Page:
125g (4 ½ oz) chorizo skinned and cut into ¼ inch dice approximately

fresh mint leaves

Melt the butter in a heavy bottomed saucepan and when it foams add the spring onion, stir and cook over a gentle heat for 3 or 4 minutes until nice and soft. Meanwhile bring the stock to the boil, add to the saucepan with the broadbeans, season well with salt and freshly ground black pepper. Bring back to the boil for 2 minutes, add the shredded lettuces, stir well, continue to boil rapidly for another 3 or 4 minutes, just enough for the lettuce to wilt (Cos and Little Gem will take longer than the Butterhead) add about 15 mint leaves to the soup, puree the soup in batches adding a little more stock or creamy milk if necessary. Taste and correct seasoning. Blanch the remaining broad beans in boiling salted water, drain, refresh under cold water. When they are cool enough to handle, pop them out of their skins and keep aside for a garnish.

To Serve

Heat a few tablespoons of extra virgin olive oil over a medium heat in a pan, add the chorizo and cook for a couple of minutes until the oil runs and the chorizo begins to crisp. If necessary re-heat the soup (do not cover or it will spoil the colour)

Serve the hot soup plates scatter a few warm broad beans, some chorizo and a few mint leaves over the top of each bowl.

Claudia Roden’s Marinated Courgettes – from The Book of Jewish Food

 

When you grow courgettes it’s either feast or famine so here’s a recipe to use some up. Claudia cooked these for us and stressed that they should be brown. I like the sweet/ sour, ‘agrodolce’ version best

 

Serves 6

750g (1 ½lbs) courgette (zucchini)

olive oil

2 or 3 garlic cloves, finely chopped

a few sprigs of fresh basil or mint, finely chopped

4 tablespoons wine vinegar or 2 tablespoons wine vinegar and I tablespoon sugar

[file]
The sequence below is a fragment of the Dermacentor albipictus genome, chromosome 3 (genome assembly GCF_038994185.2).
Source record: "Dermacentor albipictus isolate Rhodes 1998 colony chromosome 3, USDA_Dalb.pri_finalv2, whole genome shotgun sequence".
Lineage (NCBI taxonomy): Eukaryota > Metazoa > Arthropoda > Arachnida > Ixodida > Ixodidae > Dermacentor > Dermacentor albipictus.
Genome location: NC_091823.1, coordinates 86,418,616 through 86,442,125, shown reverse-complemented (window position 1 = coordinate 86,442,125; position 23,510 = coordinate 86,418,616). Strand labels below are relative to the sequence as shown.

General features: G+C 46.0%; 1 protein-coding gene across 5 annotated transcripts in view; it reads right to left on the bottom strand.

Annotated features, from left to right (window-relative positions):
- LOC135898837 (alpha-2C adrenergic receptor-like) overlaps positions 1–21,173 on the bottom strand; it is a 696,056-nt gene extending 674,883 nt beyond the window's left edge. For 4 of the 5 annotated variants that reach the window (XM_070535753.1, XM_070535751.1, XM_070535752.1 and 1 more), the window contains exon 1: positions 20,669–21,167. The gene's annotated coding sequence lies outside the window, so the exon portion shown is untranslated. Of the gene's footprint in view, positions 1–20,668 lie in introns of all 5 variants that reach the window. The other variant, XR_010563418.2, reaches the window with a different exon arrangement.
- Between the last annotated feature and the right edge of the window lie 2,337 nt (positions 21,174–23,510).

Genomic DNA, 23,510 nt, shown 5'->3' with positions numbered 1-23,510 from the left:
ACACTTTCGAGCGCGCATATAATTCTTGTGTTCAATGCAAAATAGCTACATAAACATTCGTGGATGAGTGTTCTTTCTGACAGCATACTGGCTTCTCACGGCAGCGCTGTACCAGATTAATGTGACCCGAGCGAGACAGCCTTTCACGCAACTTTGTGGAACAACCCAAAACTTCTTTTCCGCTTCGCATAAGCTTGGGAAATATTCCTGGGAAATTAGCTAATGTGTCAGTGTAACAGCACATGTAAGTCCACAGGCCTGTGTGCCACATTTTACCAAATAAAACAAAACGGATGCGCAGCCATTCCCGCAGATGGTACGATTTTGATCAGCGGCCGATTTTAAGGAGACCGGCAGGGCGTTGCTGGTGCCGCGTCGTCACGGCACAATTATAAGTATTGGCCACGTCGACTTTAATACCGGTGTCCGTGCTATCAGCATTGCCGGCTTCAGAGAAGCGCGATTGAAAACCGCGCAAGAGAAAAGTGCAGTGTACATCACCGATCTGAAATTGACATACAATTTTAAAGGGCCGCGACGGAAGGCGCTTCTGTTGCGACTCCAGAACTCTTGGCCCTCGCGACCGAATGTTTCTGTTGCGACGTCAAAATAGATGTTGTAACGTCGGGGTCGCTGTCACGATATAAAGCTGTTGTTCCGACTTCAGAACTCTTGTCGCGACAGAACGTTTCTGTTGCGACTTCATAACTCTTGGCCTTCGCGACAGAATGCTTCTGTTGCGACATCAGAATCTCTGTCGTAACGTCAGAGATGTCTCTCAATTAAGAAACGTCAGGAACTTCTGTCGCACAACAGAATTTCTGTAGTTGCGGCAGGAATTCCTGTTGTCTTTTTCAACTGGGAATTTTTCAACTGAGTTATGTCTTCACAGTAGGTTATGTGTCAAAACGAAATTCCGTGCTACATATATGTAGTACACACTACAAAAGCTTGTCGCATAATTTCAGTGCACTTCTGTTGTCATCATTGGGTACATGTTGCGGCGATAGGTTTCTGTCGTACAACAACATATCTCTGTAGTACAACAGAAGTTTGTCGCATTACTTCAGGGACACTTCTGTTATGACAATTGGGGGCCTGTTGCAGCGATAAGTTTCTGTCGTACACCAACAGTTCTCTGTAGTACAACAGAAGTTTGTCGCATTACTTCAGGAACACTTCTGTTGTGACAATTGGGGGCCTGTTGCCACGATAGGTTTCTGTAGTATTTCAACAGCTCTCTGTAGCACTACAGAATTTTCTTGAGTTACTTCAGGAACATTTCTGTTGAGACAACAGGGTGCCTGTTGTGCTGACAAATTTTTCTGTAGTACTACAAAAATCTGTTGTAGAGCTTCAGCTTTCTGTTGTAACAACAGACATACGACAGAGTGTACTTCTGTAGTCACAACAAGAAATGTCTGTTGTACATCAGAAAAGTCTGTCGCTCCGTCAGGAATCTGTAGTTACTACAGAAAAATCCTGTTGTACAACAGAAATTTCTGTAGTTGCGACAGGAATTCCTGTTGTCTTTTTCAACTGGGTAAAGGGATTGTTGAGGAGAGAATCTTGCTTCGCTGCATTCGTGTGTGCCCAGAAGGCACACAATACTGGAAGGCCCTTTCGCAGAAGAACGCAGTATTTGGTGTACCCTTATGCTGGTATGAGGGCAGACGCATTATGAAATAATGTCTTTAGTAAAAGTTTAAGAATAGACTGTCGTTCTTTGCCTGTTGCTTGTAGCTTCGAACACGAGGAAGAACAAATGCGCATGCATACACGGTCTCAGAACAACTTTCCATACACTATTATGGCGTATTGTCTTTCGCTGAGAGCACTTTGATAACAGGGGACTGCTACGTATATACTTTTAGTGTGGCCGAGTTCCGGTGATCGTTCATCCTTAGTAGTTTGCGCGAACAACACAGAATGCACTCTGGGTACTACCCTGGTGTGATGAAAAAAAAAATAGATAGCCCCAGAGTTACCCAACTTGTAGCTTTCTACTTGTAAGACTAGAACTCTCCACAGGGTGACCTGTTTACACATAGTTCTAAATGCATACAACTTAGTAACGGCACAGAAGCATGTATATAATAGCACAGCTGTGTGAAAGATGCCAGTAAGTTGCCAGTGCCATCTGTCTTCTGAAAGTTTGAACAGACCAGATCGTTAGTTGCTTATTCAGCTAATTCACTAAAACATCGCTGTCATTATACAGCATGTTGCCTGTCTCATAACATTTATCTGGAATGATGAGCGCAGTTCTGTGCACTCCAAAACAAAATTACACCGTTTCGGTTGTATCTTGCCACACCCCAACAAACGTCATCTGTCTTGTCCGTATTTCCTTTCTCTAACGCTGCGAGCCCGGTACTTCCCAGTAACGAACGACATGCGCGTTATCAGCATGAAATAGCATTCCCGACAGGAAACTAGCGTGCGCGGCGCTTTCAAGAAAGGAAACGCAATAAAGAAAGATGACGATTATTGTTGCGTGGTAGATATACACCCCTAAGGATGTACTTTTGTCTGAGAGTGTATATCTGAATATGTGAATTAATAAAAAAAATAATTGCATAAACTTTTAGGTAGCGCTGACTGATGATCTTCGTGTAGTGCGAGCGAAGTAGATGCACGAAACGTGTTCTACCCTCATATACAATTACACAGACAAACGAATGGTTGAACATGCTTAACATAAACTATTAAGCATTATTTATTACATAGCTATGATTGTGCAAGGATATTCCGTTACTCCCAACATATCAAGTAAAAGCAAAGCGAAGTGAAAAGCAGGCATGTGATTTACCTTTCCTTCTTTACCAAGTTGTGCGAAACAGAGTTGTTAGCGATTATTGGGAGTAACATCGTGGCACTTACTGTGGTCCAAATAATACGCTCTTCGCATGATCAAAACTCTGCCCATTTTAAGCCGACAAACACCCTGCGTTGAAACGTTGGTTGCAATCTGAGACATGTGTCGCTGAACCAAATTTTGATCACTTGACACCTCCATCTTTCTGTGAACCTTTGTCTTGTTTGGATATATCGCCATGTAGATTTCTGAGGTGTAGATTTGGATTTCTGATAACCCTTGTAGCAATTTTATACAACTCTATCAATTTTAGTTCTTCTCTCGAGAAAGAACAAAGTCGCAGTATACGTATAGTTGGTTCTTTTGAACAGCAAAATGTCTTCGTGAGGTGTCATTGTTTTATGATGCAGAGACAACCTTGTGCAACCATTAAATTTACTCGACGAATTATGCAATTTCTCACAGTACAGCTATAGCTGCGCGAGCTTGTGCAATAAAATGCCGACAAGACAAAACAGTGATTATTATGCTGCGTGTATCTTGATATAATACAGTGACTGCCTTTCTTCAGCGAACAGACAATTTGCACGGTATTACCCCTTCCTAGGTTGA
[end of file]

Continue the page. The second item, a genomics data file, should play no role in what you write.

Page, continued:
salt and pepper

Trim the ends of the courgettes and cut in thin slices diagonally. Fry quickly in batches in hot olive oil, turning them over once, until browned all over. Lift out and drain on paper towels

Fry the garlic or leave it raw. Lay the courgette slices in layers, sprinkling each layer with the drained garlic, the basil or mint, the vinegar, salt, and pepper (sugar if using) Leave to marinate a few hours before serving cold. It keeps very well for a week or more.

Pesto

 

 

We also have a glut of basil at present so we’re making lots of pesto and basil oil. Homemade Pesto takes minutes to make and tastes a million times better than most of what you buy.

 

Serve with pasta, goat cheese, tomato and mozzarella.

 

4ozs (115g) fresh basil leaves

6 – 8 fl ozs (175 – 250ml) extra virgin olive oil

1 oz (25g) fresh pine kernels (taste when you buy to make sure they are not rancid)

2 large cloves garlic, peeled and crushed

2 ozs (50g) freshly grated Parmesan cheese (Parmigiana Reggiano is best)

salt to taste

 

Whizz the basil with the olive oil, pine kernels and garlic in a food processor or pound in a pestle and mortar. Remove to a bowl and fold in the finely grated Parmesan cheese. Taste and season.

 

Pesto keeps for weeks, covered with a layer of olive oil in a jar in the fridge. It also freezes well but for best results don’t add the grated Parmesan until it has defrosted. Freeze in small jars for convenience.

Basil Oil

Basil may be used either to flavour the oil or the oil may be used to preserve the basil, depending on the quantity used. If using a large quantity of basil, you can preserve it in a jar with enough olive oil to completely cover it for up to three months. Basil oil may be used in salad dressings, vegetable stews, pasta sauces or many other instances

extra virgin olive oil

fresh organic basil leaves

Ensure the basil leaves are clean and dry. Pour a little of the olive oil from the bottle and stuff at least 8–10 basil leaves into the bottle, or more if you like. The basil must be covered by at least 1cm (12in) of oil. Seal and store in a cold place. We sometimes fill bottles three quarters full and then chill them. When the oil solidifies somewhat, we top it up with another layer of oil. If the basil is not submerged in the oil, it will become mouldy in a relatively short period of time.

Beetroot Chutney

Delicious with cold meats and cheese.

Makes 6 x 200ml (7fl oz) jars

900g (2 lbs) raw beetroot, peeled

450g (1 lb) onion, diced

450g (1 lb) cooking apples, peeled and diced

25g (1oz) grated ginger

1 teaspoon salt

600ml (1 pint) cider vinegar

350g (12oz) granulated sugar

Chop the beetroot finely. Put into a stainless steel saucepan with the diced onion and apples. Add the grated ginger, salt and vinegar.

Cover and simmer until the beetroot is soft and the apples have cooked to a fluff, approximately 1 – 1 1/2 hours.

Add the sugar and cook until thick, 15 to 20 minutes.